The acclaim was just as enthusiastic for the intimately profound What Brothers Think, What Sistahs Know About Sex and the brutally honest Money, Power, Respect: What Brothers Think, What Sistahs Know, which received a 2001 Gold Pen Award nomination from the Black Writers Alliance for best finance nonfiction book.
Regarding the couple's first fiction effort, Love Don't Live Here Anymore, Booklist called it "a powerful fiction debut...written with humor, compassion and honesty." And Publishers Weekly said, "in this entertaining first novel...the authors offer an insightful look at modern marriage."
Publishers Weekly said of their second novel, In Love and War, "These sharp-tongued, intelligent protagonists crackle with life...A textured portrait of the suburban community." And Kirkus Reviews called the book "a thoughtful and lively story from a husband-wife team who blend two distinctive voices into a seamless, satisfying whole." Their last novel, A Love Story, was hailed by Kirkus Reviews as "another earthy, funny, juicy winner, the third from this husband-and-wife team."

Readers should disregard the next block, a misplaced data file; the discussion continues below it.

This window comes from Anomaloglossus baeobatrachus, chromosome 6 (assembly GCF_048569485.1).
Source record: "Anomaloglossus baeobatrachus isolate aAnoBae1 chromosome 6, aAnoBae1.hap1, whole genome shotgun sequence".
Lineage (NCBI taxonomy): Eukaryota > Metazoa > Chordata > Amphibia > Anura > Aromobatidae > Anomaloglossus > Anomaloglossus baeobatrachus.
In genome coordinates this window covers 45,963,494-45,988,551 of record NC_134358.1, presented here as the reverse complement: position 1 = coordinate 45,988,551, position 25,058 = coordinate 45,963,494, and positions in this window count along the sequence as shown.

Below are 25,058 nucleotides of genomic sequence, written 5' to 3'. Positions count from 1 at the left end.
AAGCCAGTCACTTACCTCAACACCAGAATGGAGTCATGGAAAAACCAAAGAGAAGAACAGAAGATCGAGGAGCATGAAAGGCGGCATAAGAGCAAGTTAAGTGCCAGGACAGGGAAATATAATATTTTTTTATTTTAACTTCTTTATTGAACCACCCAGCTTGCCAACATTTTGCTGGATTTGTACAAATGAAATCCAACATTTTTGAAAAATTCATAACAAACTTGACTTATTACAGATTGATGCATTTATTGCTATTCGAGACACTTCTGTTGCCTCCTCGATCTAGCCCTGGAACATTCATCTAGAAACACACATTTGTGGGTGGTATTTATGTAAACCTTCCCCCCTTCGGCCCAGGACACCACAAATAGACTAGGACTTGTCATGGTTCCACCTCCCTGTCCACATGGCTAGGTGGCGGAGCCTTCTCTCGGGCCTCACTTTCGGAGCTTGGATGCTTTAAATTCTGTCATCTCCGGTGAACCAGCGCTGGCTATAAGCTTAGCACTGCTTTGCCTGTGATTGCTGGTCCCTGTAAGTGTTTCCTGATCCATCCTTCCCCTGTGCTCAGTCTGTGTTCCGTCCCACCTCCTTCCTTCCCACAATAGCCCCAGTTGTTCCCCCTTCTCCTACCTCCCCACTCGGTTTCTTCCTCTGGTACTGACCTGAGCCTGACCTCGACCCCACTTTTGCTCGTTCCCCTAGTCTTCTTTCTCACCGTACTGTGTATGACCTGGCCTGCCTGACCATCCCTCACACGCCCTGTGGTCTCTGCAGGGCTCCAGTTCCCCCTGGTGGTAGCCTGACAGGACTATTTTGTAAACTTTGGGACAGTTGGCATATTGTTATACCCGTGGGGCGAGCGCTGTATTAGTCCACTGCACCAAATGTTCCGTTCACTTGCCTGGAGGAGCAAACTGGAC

Over the past six years, Chiles and Millner have spoken at dozens of colleges across the country, discussing their writing and their relationship. They have appeared on television and radio shows in markets across the country--including New York City, Philadelphia, Washington, D.C., Atlanta, Detroit, Chicago, Denver, San Francisco, Los Angeles, Dallas, Pittsburgh, Memphis, Houston and Cincinnati. What Chiles hears over and over from African-American men is how grateful they are that someone has finally stepped forward and explored what brothers think in the relationship realm. Theirs were voices crying out to be heard, a silence waiting to be broken by keen insightful articulation.
In numerous ways, Chiles has devoted himself to observing and supporting young black males: as a father, a newspaper reporter, a teacher, and a mentor.